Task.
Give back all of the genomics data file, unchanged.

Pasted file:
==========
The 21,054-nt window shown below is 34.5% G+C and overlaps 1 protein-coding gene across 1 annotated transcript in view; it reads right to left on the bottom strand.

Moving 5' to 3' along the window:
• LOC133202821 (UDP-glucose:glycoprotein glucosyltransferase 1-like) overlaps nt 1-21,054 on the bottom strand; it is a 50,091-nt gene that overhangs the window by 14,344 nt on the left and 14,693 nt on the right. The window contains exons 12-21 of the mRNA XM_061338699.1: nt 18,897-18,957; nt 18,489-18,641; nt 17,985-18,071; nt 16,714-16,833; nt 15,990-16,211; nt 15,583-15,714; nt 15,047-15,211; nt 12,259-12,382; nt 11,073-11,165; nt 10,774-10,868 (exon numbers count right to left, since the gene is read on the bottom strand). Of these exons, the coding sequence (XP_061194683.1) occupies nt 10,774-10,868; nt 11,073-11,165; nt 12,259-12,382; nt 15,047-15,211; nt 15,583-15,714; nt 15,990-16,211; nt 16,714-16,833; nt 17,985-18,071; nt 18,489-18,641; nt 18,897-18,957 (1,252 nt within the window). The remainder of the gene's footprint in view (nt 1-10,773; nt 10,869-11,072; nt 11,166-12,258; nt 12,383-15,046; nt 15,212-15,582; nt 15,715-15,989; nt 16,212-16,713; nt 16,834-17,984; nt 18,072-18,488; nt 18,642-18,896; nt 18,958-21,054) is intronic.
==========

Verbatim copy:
The 21,054-nt window shown below is 34.5% G+C and overlaps 1 protein-coding gene across 1 annotated transcript in view; it reads right to left on the bottom strand.

Moving 5' to 3' along the window:
• LOC133202821 (UDP-glucose:glycoprotein glucosyltransferase 1-like) overlaps nt 1-21,054 on the bottom strand; it is a 50,091-nt gene that overhangs the window by 14,344 nt on the left and 14,693 nt on the right. The window contains exons 12-21 of the mRNA XM_061338699.1: nt 18,897-18,957; nt 18,489-18,641; nt 17,985-18,071; nt 16,714-16,833; nt 15,990-16,211; nt 15,583-15,714; nt 15,047-15,211; nt 12,259-12,382; nt 11,073-11,165; nt 10,774-10,868 (exon numbers count right to left, since the gene is read on the bottom strand). Of these exons, the coding sequence (XP_061194683.1) occupies nt 10,774-10,868; nt 11,073-11,165; nt 12,259-12,382; nt 15,047-15,211; nt 15,583-15,714; nt 15,990-16,211; nt 16,714-16,833; nt 17,985-18,071; nt 18,489-18,641; nt 18,897-18,957 (1,252 nt within the window). The remainder of the gene's footprint in view (nt 1-10,773; nt 10,869-11,072; nt 11,166-12,258; nt 12,383-15,046; nt 15,212-15,582; nt 15,715-15,989; nt 16,212-16,713; nt 16,834-17,984; nt 18,072-18,488; nt 18,642-18,896; nt 18,958-21,054) is intronic.